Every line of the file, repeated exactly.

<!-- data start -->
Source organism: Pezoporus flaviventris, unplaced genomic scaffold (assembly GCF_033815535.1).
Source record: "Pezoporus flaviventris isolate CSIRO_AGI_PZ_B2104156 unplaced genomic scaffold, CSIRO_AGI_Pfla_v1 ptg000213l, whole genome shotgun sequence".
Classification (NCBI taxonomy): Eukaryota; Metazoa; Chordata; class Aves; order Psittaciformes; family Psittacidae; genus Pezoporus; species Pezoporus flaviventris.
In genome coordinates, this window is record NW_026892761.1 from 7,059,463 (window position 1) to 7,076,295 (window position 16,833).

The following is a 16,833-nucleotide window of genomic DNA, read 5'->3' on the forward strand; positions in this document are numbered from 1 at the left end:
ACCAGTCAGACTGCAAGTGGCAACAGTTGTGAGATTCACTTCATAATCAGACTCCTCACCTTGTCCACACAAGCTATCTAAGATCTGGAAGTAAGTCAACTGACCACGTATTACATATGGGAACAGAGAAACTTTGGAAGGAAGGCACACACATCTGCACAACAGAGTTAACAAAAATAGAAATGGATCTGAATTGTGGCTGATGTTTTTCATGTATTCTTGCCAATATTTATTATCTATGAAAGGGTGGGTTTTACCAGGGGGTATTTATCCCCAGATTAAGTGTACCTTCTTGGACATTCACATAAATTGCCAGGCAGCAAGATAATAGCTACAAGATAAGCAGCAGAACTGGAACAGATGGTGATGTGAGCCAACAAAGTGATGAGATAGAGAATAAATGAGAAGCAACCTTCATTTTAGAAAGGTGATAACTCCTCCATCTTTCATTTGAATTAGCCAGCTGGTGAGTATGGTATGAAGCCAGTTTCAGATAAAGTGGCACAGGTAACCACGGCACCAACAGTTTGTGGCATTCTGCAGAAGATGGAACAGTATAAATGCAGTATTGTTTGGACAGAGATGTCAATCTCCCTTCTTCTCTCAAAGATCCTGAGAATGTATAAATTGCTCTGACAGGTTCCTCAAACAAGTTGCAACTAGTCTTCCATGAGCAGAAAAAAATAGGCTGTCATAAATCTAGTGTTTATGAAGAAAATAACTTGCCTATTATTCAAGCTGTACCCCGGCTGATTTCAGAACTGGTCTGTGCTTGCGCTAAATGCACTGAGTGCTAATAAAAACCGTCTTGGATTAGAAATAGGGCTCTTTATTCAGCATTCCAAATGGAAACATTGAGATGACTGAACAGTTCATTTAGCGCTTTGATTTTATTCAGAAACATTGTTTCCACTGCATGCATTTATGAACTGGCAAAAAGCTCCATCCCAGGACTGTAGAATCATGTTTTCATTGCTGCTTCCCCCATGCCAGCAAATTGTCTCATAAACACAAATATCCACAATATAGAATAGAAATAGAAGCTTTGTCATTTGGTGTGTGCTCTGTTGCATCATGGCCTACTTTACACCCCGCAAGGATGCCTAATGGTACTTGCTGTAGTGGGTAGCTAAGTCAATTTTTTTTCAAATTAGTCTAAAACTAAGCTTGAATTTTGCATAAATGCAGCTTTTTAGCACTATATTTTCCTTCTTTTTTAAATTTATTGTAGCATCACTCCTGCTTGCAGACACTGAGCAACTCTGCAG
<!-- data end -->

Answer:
Source organism: Pezoporus flaviventris, unplaced genomic scaffold (assembly GCF_033815535.1).
Source record: "Pezoporus flaviventris isolate CSIRO_AGI_PZ_B2104156 unplaced genomic scaffold, CSIRO_AGI_Pfla_v1 ptg000213l, whole genome shotgun sequence".
Classification (NCBI taxonomy): Eukaryota; Metazoa; Chordata; class Aves; order Psittaciformes; family Psittacidae; genus Pezoporus; species Pezoporus flaviventris.
In genome coordinates, this window is record NW_026892761.1 from 7,059,463 (window position 1) to 7,076,295 (window position 16,833).

The following is a 16,833-nucleotide window of genomic DNA, read 5'->3' on the forward strand; positions in this document are numbered from 1 at the left end:
ACCAGTCAGACTGCAAGTGGCAACAGTTGTGAGATTCACTTCATAATCAGACTCCTCACCTTGTCCACACAAGCTATCTAAGATCTGGAAGTAAGTCAACTGACCACGTATTACATATGGGAACAGAGAAACTTTGGAAGGAAGGCACACACATCTGCACAACAGAGTTAACAAAAATAGAAATGGATCTGAATTGTGGCTGATGTTTTTCATGTATTCTTGCCAATATTTATTATCTATGAAAGGGTGGGTTTTACCAGGGGGTATTTATCCCCAGATTAAGTGTACCTTCTTGGACATTCACATAAATTGCCAGGCAGCAAGATAATAGCTACAAGATAAGCAGCAGAACTGGAACAGATGGTGATGTGAGCCAACAAAGTGATGAGATAGAGAATAAATGAGAAGCAACCTTCATTTTAGAAAGGTGATAACTCCTCCATCTTTCATTTGAATTAGCCAGCTGGTGAGTATGGTATGAAGCCAGTTTCAGATAAAGTGGCACAGGTAACCACGGCACCAACAGTTTGTGGCATTCTGCAGAAGATGGAACAGTATAAATGCAGTATTGTTTGGACAGAGATGTCAATCTCCCTTCTTCTCTCAAAGATCCTGAGAATGTATAAATTGCTCTGACAGGTTCCTCAAACAAGTTGCAACTAGTCTTCCATGAGCAGAAAAAAATAGGCTGTCATAAATCTAGTGTTTATGAAGAAAATAACTTGCCTATTATTCAAGCTGTACCCCGGCTGATTTCAGAACTGGTCTGTGCTTGCGCTAAATGCACTGAGTGCTAATAAAAACCGTCTTGGATTAGAAATAGGGCTCTTTATTCAGCATTCCAAATGGAAACATTGAGATGACTGAACAGTTCATTTAGCGCTTTGATTTTATTCAGAAACATTGTTTCCACTGCATGCATTTATGAACTGGCAAAAAGCTCCATCCCAGGACTGTAGAATCATGTTTTCATTGCTGCTTCCCCCATGCCAGCAAATTGTCTCATAAACACAAATATCCACAATATAGAATAGAAATAGAAGCTTTGTCATTTGGTGTGTGCTCTGTTGCATCATGGCCTACTTTACACCCCGCAAGGATGCCTAATGGTACTTGCTGTAGTGGGTAGCTAAGTCAATTTTTTTTCAAATTAGTCTAAAACTAAGCTTGAATTTTGCATAAATGCAGCTTTTTAGCACTATATTTTCCTTCTTTTTTAAATTTATTGTAGCATCACTCCTGCTTGCAGACACTGAGCAACTCTGCAG